Saturday, June 05, 2010

Salón J.L.Ortiz

Donning, and doffing when courtesy demanded, a hat fashioned from the supplest brown felt Éamon Pádraig Pearse sets about the day in song. His day will begin and end before he knows it; a rock crashing into his supple felt-covered head. Donning and doffing, eyes squinting into the sun, he fell upon the dogmen’s camp, the littlest dogman hurling a moss-covered stone at his unawares head. Stumbling and kilting off balance, Éamon Pádraig Pearse falls headfirst into the enormous sweltering lap of the biggest dogman, the littlest dogman jabbing him in the ribs with a stick.

On the 16th of June he could be found wandering the barrios looking for los Biblioteca Nacional, Salón J.L.Ortiz, where word has it cool bottles of Tic-tac are served between 7 and 8:30pm by a panicky waiter with Viking-large teeth."Everything is possible, everything, even the most sordid and undignified things." (Robert Walser, 15 April 1878-25 December 1956) was written in block-letters over the entrance to los Biblioteca Nacional, Salón J.L.Ortiz, the panicky Viking-toothed waiter rubbing the sides of his head with the heels of his hands. Late as he was, Éamon Pádraig Pearse entered the front doors to the church, a jar-toothed congregant staring at him crossly, the rector’s assistant, his voice quavering, announcing the pledge of the indigent.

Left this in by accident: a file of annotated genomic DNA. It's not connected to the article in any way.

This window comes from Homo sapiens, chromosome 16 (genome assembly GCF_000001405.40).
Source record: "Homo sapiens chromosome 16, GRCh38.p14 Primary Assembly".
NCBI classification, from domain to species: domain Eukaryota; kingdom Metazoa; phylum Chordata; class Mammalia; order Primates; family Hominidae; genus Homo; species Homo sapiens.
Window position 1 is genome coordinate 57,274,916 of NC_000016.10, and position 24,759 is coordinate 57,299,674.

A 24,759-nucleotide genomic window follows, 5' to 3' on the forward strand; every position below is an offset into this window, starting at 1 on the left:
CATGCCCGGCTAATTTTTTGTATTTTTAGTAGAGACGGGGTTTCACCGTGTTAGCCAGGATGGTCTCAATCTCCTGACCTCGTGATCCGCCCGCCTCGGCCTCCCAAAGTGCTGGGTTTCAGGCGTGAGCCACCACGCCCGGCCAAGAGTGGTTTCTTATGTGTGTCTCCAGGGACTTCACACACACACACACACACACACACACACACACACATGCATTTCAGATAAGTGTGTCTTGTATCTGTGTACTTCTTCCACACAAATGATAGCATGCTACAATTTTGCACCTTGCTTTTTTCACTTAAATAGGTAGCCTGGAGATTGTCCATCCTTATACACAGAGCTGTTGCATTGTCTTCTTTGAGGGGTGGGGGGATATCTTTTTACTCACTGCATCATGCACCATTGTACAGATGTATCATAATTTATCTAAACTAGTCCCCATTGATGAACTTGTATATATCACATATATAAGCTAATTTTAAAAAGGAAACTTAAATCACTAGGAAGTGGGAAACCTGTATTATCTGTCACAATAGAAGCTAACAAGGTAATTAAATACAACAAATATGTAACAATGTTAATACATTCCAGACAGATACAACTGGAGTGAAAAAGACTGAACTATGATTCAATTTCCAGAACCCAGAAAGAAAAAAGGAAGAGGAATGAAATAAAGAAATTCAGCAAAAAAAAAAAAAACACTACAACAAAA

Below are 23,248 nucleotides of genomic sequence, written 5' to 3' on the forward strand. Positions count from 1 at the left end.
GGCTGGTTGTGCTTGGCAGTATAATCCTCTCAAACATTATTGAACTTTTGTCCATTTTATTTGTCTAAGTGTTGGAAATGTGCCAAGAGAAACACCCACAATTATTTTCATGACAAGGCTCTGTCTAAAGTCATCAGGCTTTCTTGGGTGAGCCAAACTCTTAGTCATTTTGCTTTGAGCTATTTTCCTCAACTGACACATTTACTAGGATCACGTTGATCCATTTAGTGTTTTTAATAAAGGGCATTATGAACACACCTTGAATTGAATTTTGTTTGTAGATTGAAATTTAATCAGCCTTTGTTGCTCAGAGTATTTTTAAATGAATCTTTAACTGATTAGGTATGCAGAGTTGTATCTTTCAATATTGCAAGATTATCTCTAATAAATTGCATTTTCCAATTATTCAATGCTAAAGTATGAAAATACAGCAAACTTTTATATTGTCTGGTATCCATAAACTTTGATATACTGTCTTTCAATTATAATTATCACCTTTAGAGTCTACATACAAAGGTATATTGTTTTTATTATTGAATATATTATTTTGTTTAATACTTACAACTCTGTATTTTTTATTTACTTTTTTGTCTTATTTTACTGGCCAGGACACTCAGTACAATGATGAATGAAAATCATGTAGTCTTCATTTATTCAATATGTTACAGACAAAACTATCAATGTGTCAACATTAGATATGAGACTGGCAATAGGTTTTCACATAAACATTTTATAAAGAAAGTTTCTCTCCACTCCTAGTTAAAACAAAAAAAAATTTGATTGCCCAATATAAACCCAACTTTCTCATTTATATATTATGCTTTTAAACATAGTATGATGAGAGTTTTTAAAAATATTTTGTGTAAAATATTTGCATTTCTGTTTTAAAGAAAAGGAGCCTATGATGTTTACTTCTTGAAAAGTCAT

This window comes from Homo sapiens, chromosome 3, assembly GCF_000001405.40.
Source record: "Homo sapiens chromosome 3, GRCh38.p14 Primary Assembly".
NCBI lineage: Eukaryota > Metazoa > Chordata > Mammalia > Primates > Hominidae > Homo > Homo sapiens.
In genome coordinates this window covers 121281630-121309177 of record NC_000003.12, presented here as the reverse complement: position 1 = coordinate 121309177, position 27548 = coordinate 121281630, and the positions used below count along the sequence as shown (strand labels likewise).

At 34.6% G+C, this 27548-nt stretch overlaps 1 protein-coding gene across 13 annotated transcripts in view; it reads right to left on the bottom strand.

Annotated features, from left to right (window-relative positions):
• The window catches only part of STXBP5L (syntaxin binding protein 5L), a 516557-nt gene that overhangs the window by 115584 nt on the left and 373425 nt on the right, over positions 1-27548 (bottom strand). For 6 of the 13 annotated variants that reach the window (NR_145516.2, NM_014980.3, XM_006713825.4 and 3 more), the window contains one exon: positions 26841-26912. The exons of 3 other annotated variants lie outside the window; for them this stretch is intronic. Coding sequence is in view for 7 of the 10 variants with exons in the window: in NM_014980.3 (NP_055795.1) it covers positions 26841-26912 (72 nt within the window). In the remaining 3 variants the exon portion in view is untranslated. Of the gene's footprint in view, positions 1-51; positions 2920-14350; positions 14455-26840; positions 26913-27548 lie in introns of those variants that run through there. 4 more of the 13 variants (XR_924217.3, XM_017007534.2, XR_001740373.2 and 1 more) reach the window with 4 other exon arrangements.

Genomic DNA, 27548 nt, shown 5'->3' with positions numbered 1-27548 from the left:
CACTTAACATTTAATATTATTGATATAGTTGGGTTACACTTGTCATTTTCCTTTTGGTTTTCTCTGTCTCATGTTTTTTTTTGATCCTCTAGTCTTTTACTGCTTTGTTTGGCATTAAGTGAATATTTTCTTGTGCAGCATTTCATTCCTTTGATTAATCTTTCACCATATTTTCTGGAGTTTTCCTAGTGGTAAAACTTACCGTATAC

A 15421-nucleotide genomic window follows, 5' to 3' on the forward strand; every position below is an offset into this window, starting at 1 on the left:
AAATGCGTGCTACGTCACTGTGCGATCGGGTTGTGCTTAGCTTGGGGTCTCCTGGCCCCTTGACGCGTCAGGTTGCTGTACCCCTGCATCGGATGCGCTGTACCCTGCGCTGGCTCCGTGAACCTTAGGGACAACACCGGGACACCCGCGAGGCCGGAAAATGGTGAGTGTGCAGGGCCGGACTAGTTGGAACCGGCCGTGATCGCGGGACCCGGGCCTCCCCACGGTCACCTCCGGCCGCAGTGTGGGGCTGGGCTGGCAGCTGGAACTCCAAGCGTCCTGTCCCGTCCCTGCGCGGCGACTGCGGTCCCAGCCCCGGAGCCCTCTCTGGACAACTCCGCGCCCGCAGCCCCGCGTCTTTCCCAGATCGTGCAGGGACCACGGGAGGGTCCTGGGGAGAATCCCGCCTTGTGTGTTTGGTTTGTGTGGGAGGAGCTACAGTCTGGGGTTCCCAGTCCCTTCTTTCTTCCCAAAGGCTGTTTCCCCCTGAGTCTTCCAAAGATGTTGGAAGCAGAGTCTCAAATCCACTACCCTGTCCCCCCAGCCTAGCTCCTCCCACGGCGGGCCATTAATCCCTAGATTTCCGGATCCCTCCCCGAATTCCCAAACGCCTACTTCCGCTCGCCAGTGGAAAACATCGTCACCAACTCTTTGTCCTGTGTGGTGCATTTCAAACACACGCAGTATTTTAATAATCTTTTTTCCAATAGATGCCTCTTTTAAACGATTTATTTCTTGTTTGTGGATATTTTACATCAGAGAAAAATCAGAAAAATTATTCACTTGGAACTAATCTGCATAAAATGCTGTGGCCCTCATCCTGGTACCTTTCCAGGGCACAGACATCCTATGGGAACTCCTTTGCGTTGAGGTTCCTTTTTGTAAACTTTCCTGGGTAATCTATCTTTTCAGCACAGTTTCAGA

The man in the hat met Éamon Pádraig Pearse one fine summer day before the Advent of the Cross, neither man wearing a hat suitable for the occasion. Éamon Pádraig Pearse engrossing the man in the hat with stories of intrigue and adventure, about the bottles of cool Tic-tac to be had at los Biblioteca Nacional, Salón J.L.Ortiz and the funny way the Viking-toothed waiter rubbed his head with his hands.

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"Poetry is the short-circuiting of meaning between words, the impetuous regeneration of primordial myth". Bruno Schulz

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